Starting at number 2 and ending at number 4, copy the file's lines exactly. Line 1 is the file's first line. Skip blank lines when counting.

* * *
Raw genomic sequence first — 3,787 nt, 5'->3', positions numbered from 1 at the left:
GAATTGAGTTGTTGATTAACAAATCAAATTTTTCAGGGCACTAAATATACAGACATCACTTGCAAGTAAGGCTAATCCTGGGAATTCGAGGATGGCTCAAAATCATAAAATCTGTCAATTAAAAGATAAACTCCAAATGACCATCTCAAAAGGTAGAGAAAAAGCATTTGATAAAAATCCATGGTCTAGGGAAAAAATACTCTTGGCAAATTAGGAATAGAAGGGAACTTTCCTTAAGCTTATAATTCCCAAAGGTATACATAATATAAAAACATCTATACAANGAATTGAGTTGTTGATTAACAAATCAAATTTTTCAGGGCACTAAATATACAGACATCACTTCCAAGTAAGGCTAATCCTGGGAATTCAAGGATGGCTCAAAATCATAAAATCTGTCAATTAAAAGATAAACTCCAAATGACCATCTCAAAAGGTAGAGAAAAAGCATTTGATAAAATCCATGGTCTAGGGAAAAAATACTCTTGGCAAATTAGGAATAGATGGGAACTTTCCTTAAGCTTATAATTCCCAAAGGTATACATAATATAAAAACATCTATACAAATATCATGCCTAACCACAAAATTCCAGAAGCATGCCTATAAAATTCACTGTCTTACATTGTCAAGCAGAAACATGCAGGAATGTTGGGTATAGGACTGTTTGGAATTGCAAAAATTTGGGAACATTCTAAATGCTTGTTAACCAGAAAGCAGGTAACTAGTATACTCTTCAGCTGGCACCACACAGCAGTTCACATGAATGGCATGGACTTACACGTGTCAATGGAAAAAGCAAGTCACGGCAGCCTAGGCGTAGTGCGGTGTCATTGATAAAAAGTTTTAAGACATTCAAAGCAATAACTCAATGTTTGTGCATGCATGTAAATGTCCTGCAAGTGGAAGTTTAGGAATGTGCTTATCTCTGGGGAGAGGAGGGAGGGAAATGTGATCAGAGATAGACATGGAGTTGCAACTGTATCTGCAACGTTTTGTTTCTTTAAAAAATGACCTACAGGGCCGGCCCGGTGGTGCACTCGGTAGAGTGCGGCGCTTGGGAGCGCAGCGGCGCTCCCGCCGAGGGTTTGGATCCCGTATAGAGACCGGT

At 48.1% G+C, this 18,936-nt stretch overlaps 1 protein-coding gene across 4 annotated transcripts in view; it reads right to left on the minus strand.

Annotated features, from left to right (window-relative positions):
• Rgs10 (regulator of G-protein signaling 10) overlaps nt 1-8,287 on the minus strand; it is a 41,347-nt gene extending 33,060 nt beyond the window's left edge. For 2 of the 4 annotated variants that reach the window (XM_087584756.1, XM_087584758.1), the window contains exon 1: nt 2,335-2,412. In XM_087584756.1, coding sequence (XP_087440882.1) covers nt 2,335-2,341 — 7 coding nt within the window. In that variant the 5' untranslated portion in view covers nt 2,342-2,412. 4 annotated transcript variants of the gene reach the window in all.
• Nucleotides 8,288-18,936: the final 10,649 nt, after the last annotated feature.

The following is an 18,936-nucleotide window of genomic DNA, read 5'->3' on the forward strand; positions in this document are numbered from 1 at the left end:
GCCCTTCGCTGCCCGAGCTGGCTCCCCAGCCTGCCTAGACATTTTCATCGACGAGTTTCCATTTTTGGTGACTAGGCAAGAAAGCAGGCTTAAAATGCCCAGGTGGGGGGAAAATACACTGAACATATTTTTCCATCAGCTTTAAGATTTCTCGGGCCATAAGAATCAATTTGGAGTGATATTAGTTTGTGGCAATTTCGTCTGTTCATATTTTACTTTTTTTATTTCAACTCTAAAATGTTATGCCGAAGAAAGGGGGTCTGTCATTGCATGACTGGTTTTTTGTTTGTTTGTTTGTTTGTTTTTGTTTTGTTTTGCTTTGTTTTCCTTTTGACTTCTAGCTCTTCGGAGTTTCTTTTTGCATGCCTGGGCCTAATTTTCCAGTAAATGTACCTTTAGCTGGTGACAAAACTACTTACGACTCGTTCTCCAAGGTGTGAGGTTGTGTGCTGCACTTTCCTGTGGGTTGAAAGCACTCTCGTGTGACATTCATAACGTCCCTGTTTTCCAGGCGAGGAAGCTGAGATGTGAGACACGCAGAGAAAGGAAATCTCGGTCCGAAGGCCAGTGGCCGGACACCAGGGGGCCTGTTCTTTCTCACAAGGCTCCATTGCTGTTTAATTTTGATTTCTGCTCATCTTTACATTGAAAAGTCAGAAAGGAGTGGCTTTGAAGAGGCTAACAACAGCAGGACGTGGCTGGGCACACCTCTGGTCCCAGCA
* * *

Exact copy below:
GAATTGAGTTGTTGATTAACAAATCAAATTTTTCAGGGCACTAAATATACAGACATCACTTGCAAGTAAGGCTAATCCTGGGAATTCGAGGATGGCTCAAAATCATAAAATCTGTCAATTAAAAGATAAACTCCAAATGACCATCTCAAAAGGTAGAGAAAAAGCATTTGATAAAAATCCATGGTCTAGGGAAAAAATACTCTTGGCAAATTAGGAATAGAAGGGAACTTTCCTTAAGCTTATAATTCCCAAAGGTATACATAATATAAAAACATCTATACAANGAATTGAGTTGTTGATTAACAAATCAAATTTTTCAGGGCACTAAATATACAGACATCACTTCCAAGTAAGGCTAATCCTGGGAATTCAAGGATGGCTCAAAATCATAAAATCTGTCAATTAAAAGATAAACTCCAAATGACCATCTCAAAAGGTAGAGAAAAAGCATTTGATAAAATCCATGGTCTAGGGAAAAAATACTCTTGGCAAATTAGGAATAGATGGGAACTTTCCTTAAGCTTATAATTCCCAAAGGTATACATAATATAAAAACATCTATACAAATATCATGCCTAACCACAAAATTCCAGAAGCATGCCTATAAAATTCACTGTCTTACATTGTCAAGCAGAAACATGCAGGAATGTTGGGTATAGGACTGTTTGGAATTGCAAAAATTTGGGAACATTCTAAATGCTTGTTAACCAGAAAGCAGGTAACTAGTATACTCTTCAGCTGGCACCACACAGCAGTTCACATGAATGGCATGGACTTACACGTGTCAATGGAAAAAGCAAGTCACGGCAGCCTAGGCGTAGTGCGGTGTCATTGATAAAAAGTTTTAAGACATTCAAAGCAATAACTCAATGTTTGTGCATGCATGTAAATGTCCTGCAAGTGGAAGTTTAGGAATGTGCTTATCTCTGGGGAGAGGAGGGAGGGAAATGTGATCAGAGATAGACATGGAGTTGCAACTGTATCTGCAACGTTTTGTTTCTTTAAAAAATGACCTACAGGGCCGGCCCGGTGGTGCACTCGGTAGAGTGCGGCGCTTGGGAGCGCAGCGGCGCTCCCGCCGAGGGTTTGGATCCCGTATAGAGACCGGT

At 48.1% G+C, this 18,936-nt stretch overlaps 1 protein-coding gene across 4 annotated transcripts in view; it reads right to left on the minus strand.

Annotated features, from left to right (window-relative positions):